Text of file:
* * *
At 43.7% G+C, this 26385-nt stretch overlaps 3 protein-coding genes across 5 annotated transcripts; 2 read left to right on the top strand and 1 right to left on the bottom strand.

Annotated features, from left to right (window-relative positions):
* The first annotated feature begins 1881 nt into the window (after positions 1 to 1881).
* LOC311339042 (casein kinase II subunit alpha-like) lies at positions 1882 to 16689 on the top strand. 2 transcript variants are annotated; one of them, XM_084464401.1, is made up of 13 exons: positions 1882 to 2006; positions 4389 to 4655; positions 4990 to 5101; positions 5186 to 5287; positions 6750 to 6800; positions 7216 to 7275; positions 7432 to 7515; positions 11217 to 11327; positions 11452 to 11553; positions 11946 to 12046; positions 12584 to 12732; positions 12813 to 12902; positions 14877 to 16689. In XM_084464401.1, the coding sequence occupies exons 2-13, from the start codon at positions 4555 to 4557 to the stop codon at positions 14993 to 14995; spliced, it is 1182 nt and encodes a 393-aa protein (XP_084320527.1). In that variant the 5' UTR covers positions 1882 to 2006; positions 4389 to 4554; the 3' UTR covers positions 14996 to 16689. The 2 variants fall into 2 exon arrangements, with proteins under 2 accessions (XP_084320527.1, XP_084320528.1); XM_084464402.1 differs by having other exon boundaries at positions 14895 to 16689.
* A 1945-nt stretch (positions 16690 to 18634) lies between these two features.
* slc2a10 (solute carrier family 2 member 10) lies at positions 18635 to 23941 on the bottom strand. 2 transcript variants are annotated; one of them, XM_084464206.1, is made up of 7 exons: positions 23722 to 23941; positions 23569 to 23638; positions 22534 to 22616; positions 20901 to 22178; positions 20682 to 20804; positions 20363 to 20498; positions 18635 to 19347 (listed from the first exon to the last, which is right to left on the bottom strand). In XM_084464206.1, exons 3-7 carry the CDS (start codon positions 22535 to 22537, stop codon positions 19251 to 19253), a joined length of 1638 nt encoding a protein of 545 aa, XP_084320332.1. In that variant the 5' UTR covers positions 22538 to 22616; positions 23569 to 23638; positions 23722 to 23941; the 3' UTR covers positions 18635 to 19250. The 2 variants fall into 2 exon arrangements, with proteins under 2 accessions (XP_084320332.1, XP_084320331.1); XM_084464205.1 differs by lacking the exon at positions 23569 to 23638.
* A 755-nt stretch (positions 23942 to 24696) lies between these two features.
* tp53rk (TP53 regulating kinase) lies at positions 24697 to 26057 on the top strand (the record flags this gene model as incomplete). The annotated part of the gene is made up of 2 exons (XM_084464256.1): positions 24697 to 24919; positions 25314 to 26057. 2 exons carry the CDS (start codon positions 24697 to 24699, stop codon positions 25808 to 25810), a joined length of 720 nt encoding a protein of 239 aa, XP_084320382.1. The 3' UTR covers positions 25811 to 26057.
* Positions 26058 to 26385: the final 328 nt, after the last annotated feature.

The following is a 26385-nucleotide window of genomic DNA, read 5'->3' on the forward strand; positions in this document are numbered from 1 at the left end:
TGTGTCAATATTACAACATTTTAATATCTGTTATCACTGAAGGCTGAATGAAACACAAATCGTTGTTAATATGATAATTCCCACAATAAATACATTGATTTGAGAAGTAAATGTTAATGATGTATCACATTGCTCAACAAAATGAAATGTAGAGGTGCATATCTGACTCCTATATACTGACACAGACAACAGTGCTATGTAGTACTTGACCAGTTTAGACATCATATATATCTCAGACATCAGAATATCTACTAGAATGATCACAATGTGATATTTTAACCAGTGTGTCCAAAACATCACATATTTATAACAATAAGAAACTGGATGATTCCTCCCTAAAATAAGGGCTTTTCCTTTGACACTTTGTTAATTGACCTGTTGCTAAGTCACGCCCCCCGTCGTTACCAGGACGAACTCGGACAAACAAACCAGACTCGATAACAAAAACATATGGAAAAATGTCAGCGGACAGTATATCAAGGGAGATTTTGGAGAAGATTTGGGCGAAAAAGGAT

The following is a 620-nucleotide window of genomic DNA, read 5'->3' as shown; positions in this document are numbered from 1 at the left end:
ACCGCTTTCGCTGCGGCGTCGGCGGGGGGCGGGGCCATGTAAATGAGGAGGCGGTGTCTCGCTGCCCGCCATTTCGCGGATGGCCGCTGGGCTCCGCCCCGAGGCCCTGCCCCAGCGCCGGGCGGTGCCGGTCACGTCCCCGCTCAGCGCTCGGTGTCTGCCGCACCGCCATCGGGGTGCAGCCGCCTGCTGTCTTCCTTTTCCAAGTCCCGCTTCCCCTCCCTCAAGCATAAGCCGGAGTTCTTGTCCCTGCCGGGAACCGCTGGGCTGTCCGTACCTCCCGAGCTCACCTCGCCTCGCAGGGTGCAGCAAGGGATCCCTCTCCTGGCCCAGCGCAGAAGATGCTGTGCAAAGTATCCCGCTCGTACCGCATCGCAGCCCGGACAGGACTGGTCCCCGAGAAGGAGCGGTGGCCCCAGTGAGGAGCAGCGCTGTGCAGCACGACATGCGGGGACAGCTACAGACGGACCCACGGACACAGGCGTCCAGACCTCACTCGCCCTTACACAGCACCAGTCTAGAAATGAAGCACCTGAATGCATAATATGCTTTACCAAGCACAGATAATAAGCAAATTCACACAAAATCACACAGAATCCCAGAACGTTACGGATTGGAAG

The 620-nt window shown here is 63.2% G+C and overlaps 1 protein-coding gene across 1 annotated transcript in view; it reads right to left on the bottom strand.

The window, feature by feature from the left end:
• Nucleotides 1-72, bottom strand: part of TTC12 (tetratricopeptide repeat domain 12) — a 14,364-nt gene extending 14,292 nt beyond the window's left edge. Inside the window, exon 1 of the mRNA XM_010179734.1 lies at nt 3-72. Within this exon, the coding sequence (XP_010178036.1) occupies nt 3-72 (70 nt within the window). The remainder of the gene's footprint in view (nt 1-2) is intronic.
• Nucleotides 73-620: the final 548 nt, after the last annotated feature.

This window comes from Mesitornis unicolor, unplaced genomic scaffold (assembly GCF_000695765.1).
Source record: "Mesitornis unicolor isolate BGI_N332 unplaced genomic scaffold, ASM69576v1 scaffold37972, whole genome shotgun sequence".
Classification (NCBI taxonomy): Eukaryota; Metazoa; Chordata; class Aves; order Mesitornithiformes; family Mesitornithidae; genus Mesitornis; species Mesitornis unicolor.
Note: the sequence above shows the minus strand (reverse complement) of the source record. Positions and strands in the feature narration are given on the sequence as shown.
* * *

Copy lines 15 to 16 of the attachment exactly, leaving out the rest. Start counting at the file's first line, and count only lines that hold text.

The window, feature by feature from the left end:
• Nucleotides 1-72, bottom strand: part of TTC12 (tetratricopeptide repeat domain 12) — a 14,364-nt gene extending 14,292 nt beyond the window's left edge. Inside the window, exon 1 of the mRNA XM_010179734.1 lies at nt 3-72. Within this exon, the coding sequence (XP_010178036.1) occupies nt 3-72 (70 nt within the window). The remainder of the gene's footprint in view (nt 1-2) is intronic.